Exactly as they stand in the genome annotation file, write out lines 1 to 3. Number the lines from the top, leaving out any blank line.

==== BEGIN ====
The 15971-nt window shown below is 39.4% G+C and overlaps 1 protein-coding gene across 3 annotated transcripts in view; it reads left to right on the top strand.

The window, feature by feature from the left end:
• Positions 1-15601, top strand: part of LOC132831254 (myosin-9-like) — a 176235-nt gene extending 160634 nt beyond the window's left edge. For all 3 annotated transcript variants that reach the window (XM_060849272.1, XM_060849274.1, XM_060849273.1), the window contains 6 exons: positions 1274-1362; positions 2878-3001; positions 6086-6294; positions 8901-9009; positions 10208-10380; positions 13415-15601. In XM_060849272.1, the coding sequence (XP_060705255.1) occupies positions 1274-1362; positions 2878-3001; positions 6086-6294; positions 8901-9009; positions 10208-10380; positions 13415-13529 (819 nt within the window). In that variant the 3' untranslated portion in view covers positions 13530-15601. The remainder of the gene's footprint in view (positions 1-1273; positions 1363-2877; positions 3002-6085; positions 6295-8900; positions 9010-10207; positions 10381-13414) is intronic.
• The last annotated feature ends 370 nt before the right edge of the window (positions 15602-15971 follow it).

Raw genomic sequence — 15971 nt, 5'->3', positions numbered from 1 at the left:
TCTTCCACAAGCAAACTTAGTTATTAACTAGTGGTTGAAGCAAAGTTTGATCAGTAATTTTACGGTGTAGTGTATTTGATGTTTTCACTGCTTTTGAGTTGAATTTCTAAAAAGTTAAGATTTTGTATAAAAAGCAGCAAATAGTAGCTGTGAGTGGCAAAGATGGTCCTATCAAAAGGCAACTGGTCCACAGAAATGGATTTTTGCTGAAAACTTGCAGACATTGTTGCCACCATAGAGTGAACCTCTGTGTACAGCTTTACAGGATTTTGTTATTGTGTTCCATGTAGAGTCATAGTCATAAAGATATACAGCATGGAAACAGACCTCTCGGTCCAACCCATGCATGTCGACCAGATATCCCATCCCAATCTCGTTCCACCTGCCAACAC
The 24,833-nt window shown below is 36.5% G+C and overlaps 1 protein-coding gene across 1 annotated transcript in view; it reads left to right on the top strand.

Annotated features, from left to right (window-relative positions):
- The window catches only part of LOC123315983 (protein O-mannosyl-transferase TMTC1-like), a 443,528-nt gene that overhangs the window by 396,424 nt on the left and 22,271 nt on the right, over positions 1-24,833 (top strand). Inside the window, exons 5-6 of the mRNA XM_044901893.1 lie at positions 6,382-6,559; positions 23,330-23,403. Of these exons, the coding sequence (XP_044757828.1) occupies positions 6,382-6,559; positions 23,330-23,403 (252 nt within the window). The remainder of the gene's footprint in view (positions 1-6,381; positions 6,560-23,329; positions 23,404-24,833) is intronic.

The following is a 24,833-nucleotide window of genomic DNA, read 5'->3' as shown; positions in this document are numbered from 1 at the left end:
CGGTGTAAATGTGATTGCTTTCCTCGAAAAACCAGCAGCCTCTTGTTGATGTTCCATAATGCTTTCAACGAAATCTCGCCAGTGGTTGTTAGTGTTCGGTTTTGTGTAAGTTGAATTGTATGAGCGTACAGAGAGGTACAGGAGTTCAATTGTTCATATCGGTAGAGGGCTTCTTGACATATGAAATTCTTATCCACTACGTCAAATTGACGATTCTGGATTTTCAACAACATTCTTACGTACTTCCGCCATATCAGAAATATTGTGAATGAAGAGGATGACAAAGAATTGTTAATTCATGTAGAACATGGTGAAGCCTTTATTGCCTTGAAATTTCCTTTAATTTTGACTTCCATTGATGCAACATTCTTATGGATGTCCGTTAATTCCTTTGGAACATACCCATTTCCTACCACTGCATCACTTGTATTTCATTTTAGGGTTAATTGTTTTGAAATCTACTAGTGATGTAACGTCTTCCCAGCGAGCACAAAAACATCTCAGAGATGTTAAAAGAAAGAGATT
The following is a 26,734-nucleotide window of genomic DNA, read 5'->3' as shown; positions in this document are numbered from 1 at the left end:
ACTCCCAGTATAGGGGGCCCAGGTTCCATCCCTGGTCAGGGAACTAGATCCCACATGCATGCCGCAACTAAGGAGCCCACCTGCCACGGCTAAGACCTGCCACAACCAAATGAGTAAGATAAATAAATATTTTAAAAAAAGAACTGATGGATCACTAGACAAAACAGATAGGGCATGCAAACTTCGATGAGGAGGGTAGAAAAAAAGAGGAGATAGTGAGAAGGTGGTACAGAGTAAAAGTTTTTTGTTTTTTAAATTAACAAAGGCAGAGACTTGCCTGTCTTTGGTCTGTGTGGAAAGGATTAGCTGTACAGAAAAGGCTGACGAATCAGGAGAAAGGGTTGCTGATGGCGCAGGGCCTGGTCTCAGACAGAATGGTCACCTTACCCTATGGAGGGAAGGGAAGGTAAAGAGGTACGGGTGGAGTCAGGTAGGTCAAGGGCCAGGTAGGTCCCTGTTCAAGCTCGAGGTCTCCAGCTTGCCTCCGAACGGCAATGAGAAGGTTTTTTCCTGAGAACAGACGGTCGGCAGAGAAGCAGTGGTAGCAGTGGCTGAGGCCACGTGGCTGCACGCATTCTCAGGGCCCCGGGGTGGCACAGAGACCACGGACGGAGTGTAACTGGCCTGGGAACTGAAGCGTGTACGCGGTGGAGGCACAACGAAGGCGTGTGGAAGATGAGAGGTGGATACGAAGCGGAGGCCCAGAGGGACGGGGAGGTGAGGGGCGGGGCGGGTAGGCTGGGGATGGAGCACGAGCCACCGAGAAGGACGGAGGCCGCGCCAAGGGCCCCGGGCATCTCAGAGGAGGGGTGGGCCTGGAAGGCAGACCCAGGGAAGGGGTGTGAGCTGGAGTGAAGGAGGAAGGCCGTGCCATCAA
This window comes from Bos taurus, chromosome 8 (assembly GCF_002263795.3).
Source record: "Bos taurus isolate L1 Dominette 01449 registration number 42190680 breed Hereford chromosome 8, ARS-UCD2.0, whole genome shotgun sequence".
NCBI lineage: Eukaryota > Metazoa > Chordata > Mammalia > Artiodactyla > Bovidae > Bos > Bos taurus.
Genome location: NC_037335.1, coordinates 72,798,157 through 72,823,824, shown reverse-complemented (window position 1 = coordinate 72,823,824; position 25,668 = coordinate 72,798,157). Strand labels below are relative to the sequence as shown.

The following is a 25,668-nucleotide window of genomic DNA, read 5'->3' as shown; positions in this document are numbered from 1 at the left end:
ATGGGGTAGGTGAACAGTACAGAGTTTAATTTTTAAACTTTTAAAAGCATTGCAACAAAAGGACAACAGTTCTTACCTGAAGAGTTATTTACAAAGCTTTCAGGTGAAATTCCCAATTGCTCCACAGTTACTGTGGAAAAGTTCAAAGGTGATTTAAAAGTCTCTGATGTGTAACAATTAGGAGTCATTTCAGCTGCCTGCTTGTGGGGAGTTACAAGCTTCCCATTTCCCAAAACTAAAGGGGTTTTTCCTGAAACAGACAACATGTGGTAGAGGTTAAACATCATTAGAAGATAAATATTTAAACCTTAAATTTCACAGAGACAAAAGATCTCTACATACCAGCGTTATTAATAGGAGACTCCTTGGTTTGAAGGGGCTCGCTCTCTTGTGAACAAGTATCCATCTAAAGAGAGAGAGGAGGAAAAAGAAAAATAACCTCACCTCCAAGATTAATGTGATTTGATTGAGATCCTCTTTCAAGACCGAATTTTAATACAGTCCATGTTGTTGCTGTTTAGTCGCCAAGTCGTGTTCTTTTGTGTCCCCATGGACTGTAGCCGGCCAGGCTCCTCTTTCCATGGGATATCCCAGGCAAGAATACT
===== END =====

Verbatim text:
The 15971-nt window shown below is 39.4% G+C and overlaps 1 protein-coding gene across 3 annotated transcripts in view; it reads left to right on the top strand.

The window, feature by feature from the left end:
• Positions 1-15601, top strand: part of LOC132831254 (myosin-9-like) — a 176235-nt gene extending 160634 nt beyond the window's left edge. For all 3 annotated transcript variants that reach the window (XM_060849272.1, XM_060849274.1, XM_060849273.1), the window contains 6 exons: positions 1274-1362; positions 2878-3001; positions 6086-6294; positions 8901-9009; positions 10208-10380; positions 13415-15601. In XM_060849272.1, the coding sequence (XP_060705255.1) occupies positions 1274-1362; positions 2878-3001; positions 6086-6294; positions 8901-9009; positions 10208-10380; positions 13415-13529 (819 nt within the window). In that variant the 3' untranslated portion in view covers positions 13530-15601. The remainder of the gene's footprint in view (positions 1-1273; positions 1363-2877; positions 3002-6085; positions 6295-8900; positions 9010-10207; positions 10381-13414) is intronic.